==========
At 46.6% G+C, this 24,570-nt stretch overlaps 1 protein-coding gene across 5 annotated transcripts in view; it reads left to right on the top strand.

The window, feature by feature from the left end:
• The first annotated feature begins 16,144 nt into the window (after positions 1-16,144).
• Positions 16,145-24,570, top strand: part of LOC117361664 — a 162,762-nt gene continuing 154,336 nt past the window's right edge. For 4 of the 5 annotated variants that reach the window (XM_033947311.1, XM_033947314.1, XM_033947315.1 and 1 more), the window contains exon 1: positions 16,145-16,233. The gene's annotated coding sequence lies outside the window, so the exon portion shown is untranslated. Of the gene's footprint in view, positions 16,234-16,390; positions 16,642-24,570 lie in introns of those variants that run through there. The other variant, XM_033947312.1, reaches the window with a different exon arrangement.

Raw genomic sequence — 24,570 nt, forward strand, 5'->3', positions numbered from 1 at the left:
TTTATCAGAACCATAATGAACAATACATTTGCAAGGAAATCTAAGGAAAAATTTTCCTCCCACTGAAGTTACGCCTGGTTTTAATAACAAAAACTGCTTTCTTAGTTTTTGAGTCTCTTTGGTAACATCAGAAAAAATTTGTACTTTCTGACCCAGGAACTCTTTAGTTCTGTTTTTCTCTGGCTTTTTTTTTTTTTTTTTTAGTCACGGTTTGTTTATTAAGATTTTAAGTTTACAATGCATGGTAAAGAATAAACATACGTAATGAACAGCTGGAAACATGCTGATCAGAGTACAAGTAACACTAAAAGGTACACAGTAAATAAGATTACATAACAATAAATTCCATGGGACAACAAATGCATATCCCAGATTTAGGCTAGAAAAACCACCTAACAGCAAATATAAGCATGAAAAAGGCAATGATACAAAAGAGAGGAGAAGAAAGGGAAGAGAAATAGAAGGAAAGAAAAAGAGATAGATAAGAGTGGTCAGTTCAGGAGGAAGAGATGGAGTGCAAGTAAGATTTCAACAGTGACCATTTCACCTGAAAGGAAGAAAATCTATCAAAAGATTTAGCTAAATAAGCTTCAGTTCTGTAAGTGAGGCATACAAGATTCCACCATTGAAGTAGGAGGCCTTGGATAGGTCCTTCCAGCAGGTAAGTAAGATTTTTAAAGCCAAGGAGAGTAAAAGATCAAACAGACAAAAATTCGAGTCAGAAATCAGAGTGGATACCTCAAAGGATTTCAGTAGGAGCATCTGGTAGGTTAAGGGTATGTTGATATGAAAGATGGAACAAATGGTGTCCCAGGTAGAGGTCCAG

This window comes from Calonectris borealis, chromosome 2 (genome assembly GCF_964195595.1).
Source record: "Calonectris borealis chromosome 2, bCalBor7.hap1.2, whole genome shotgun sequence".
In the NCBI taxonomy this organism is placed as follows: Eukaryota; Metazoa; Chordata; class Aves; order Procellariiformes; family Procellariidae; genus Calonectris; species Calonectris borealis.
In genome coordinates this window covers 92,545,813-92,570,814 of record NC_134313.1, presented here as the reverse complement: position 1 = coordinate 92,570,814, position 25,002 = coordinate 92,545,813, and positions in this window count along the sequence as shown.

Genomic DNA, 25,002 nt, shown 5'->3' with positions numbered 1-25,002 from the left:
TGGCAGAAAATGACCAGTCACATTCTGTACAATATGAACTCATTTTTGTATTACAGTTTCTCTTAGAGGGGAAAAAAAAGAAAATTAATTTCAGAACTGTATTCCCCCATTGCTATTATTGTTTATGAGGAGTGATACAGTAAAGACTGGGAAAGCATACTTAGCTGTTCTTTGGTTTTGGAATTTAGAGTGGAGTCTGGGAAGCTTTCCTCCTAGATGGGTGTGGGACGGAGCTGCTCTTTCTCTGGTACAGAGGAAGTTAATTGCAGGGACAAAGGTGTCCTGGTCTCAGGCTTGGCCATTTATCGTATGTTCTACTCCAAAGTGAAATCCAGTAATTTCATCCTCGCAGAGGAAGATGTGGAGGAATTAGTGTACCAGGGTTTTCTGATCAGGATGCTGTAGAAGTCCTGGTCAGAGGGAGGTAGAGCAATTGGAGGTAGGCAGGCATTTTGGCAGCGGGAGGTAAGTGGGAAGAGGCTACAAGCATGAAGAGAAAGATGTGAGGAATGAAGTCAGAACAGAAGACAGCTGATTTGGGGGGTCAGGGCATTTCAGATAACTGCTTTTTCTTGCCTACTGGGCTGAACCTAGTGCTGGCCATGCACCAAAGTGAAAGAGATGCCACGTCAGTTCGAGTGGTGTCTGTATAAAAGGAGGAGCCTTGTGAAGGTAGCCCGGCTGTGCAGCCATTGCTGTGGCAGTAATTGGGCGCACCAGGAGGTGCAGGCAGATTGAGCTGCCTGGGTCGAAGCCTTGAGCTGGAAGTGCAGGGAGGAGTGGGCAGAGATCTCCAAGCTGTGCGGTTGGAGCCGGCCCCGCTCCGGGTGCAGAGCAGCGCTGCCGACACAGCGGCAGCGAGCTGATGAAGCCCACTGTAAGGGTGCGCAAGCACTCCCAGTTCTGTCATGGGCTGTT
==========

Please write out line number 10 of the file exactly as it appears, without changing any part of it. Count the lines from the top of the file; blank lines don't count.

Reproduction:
In genome coordinates this window covers 92,545,813-92,570,814 of record NC_134313.1, presented here as the reverse complement: position 1 = coordinate 92,570,814, position 25,002 = coordinate 92,545,813, and positions in this window count along the sequence as shown.